A Montessori curriculum uses hands-on, multi-sensory/multi-modality instruction. This means that concepts are not just taught by rote memorisation or out of a textbook; learning is activity- based, allowing children to explore and learn using scientifically designed hands-on materials in a prepared environment.

Montessori education is based on the belief that all children are individuals and thus have their own unique learning styles and interests and are encouraged to be the best they can be. The teacher guides each child through the learning process, using materials that fit their specific needs and pace instead of focusing on the daily lesson plan.

Montessori education focuses not only on academics, but also on essential life skills and character development. The Montessori social curriculum, which incorporates virtue and empathy training, is incorporated into daily school life.

What is Montessori?
Montessori is named after Dr. Maria Montessori, an Italian educator of the early 20th century. She developed the teaching approach we now call the Montessori Method, which emphasizes hands-on, individualized learning within a child-centered, mixed-age group classroom. Although best known as an educator, Dr. Montessori's formal training was as a scientist and medical doctor and she was nominated for the Nobel Peace Prize three times.
Dr. Maria Montessori observed that children had a natural drive, an inner directive, to learn. Given the right conditions, one would not have to teach or impart knowledge. Instead, in the right environment, children would learn spontaneously, following their natural instincts. Thus, Dr. Montessori developed her educational philosophy as a result of her scientific observations. She based her approach on the belief that children are individuals with their own strengths, needs, likes and learning styles. Her teaching strategies and her discoveries into the process of learning revolutionized the field of education and profoundly influenced children's education all around the world. Today, Montessori schools most commonly encompass preschool and elementary grade levels. However, the Montessori approach is also extremely successful in middle and high schools.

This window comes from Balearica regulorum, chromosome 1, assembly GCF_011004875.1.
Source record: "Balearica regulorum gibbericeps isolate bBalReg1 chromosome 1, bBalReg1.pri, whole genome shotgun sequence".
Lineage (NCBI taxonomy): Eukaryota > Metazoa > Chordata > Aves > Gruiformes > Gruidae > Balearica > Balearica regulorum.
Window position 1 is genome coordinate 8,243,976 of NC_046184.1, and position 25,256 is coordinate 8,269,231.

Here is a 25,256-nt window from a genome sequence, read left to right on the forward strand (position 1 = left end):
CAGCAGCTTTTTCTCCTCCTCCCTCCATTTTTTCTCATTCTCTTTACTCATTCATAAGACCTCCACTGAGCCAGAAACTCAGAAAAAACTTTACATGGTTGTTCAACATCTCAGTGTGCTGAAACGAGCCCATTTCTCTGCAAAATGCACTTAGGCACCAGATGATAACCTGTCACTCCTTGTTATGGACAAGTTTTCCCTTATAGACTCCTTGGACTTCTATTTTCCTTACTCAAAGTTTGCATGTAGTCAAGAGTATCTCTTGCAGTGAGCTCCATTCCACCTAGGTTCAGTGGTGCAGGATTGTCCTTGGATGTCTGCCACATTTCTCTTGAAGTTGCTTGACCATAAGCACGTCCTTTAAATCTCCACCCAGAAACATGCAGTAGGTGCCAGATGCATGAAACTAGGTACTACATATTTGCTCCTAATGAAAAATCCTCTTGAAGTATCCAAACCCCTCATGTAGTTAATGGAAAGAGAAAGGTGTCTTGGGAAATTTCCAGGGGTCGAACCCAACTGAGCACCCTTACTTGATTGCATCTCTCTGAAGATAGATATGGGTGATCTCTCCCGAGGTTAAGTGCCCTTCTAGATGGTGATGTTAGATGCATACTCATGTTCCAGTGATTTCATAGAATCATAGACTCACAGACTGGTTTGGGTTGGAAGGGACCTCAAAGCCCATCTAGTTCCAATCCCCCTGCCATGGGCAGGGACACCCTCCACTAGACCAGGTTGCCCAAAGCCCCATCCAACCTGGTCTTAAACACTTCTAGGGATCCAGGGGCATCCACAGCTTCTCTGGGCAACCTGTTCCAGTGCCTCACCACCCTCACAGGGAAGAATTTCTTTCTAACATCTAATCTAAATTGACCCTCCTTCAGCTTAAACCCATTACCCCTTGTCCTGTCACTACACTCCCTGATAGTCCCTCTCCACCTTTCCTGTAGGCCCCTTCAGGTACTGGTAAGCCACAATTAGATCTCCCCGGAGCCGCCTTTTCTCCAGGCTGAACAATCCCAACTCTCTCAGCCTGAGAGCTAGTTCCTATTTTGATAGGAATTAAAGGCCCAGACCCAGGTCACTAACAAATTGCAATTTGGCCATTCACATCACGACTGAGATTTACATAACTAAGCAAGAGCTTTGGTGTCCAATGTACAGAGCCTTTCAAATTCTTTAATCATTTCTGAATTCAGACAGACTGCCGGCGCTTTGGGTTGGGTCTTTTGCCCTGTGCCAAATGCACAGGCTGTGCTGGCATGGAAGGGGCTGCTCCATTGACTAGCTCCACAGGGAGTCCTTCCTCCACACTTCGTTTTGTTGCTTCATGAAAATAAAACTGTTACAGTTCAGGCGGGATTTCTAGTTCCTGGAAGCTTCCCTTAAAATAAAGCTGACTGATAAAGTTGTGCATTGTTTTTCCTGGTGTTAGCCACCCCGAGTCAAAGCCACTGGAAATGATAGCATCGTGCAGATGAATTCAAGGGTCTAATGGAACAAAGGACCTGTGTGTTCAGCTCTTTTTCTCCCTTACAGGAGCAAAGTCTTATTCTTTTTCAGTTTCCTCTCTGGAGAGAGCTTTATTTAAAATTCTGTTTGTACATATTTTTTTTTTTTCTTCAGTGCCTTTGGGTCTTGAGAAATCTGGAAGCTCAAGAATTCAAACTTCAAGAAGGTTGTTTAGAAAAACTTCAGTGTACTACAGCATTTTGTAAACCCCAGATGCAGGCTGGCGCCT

What are Montessori teaching AIDS?
Children in a Montessori classroom are exposed to many complex concepts at an early age through specially designed Montessori materials. These hands-on learning tools are child-centered and enable them to literally see and explore abstract concepts. The same materials can be used over the course of multiple years and ‘grow’ with the child as they can be used in progressively complicated ways.
The materials are presented to the child at the appropriate stage in his or her development by a trained Montessori teacher. They allow the child to engage in self-directed, purposeful activity. The materials are easily accessible and children are able to use them spontaneously and independently.